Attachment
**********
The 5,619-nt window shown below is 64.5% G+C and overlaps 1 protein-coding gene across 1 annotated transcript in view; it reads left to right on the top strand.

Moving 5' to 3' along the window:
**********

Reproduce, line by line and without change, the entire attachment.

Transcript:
The 5,619-nt window shown below is 64.5% G+C and overlaps 1 protein-coding gene across 1 annotated transcript in view; it reads left to right on the top strand.

Moving 5' to 3' along the window: